New OONI Probe Mobile App: Measure Internet Censorship & Performance

OONI mobile app

Today the Open Observatory of Network Interference (OONI) project is thrilled to announce the release of a new mobile app (“OONI Probe - Measure Internet Censorship & Performance”) that can now be installed on Android and iOS for testing Internet censorship and network performance.

By running the tests included in OONI’s mobile app, you can monitor:

The results of your tests will be published, increasing transparency of internet censorship and network interference around the world.

Collecting evidence of internet censorship

OONI’s Web Connectivity test is designed to examine whether websites are blocked and if so, how. This test, in particular, attempts to determine whether access to sites is blocked through DNS tampering, TCP/IP blocking, or by a transparent HTTP proxy. By knowing how access to sites is interfered with, you can more easily evaluate how to circumvent that specific type of censorship. As OONI is committed to transparency through the publication of all network measurement data, you can use it as evidence of any censorship events that you come across.

Detecting systems responsible for censorship and surveillance

Various types of proxy technologies are used in networks for implementing censorship, surveillance, and traffic manipulation. OONI’s HTTP invalid request line test is designed to uncover the presence of such systems within tested networks. However, it’s important to point out that not all systems that you might find are necessarily responsible for censorship and/or surveillance! Many proxy technologies, for example, are used in networks for caching purposes.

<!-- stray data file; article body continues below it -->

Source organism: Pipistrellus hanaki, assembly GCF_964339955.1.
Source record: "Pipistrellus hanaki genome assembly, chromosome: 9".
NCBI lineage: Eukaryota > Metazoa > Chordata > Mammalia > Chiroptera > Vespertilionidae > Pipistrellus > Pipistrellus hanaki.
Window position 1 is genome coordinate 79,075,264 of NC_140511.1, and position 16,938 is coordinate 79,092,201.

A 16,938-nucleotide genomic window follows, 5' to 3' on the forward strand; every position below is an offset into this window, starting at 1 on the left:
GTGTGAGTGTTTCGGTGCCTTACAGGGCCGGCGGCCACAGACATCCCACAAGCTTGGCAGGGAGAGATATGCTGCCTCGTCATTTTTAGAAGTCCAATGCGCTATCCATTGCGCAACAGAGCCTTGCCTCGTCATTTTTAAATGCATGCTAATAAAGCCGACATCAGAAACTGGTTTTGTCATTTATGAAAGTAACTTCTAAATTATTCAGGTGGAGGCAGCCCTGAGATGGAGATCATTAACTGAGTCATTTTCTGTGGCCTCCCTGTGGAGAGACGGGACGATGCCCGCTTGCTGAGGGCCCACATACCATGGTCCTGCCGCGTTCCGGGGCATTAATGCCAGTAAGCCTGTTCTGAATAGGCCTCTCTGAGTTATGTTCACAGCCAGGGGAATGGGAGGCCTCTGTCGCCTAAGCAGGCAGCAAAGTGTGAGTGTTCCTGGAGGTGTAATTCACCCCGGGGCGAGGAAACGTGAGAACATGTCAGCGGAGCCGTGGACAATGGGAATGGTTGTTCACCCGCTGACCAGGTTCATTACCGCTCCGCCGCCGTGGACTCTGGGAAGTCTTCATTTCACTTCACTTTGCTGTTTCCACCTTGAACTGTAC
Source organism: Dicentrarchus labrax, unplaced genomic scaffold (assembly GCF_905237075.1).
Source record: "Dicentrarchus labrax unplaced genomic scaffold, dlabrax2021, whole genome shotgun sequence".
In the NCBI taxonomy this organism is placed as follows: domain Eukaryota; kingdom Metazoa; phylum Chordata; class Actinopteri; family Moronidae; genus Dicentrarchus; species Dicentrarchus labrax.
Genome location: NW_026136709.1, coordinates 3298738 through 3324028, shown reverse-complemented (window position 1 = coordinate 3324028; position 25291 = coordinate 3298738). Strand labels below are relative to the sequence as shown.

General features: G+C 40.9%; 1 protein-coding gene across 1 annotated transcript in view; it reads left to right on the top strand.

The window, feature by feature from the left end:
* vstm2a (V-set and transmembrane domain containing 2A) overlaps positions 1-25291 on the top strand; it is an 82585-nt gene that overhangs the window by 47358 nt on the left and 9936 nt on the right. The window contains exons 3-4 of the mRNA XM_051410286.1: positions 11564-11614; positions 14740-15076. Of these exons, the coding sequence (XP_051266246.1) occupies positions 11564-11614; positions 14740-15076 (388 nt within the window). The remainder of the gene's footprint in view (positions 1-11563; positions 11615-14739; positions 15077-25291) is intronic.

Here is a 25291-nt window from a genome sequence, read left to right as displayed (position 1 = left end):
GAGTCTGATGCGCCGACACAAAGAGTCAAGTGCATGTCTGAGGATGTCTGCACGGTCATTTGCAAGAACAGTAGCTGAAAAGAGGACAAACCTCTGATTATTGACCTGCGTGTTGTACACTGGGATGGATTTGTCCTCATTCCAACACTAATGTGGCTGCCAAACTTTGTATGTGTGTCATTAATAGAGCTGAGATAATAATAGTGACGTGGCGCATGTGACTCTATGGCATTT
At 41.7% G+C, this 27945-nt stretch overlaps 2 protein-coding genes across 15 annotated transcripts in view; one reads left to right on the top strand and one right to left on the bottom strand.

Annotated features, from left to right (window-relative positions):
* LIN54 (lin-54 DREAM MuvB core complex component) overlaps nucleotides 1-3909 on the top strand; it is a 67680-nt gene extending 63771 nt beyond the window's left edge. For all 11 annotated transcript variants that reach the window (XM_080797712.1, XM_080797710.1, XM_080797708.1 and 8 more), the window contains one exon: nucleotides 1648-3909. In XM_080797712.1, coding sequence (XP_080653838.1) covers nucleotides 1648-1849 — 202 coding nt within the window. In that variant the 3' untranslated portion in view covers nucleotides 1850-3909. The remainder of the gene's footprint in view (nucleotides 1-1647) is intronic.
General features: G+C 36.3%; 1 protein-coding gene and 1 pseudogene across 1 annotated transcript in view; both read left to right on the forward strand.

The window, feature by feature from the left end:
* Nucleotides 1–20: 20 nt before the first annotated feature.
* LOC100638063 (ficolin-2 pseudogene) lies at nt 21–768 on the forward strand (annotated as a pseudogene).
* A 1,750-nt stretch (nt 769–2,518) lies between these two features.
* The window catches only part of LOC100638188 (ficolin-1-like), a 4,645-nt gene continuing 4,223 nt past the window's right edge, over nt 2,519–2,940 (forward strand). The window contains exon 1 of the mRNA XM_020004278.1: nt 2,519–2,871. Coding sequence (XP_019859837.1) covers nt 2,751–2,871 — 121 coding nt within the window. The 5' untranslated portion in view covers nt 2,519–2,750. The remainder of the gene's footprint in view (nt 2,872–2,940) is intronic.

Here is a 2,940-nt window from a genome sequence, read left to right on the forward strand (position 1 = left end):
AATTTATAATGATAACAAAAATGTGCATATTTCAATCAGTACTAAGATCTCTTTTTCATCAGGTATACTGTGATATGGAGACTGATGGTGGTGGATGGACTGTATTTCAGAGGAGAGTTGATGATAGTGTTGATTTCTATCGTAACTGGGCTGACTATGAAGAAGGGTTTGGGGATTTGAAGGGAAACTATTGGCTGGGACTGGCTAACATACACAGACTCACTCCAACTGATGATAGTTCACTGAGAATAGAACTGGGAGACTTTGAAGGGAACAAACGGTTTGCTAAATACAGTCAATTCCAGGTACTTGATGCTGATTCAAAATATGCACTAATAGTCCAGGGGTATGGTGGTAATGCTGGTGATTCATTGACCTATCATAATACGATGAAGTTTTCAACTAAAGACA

Measuring the speed and performance of your network

Sometimes the network that we are using doesn’t work as well as we’d like it to. OONI’s implementation of the Network Diagnostic Test (NDT) attempts to measure the speed of your network by connecting to M-Lab servers near you and by subsequently uploading and downloading random data. In doing so, NDT collects low level TCP/IP information that can help characterize the speed and performance of your network. Such information can also be useful in examining cases of throttling.

Open data

OONI publishes all network measurement data that it collects and processes because open data allows third parties to conduct independent studies, to verify OONI findings and/or to answer other research questions. Such data also helps increase transparency around internet censorship and various forms of network interference. All data is published on OONI Explorer.

Once you have run each test, you should be able to view the results of your tests directly in the app, as illustrated below:

Test results

Free software

All OONI tests, as well as its NDT implementation, are based on free and open source software (the network measurement library MeasurementKit). You can find the source code through the following links:

Next steps

More tests will be integrated into OONI’s mobile app within the next year, including - but not limited to - our new WhatsApp and Facebook Messenger tests. In the meanwhile, learn about potential risks associated to running OONI Probe. If you feel comfortable with them, install OONI’s mobile app and test every network you connect to!

The OONI team thanks the Open Technology Fund for sponsoring the development of OONI’s mobile app, and M-Lab for sponsoring the development of Measurement-Kit at the Nexa Center for Internet & Society.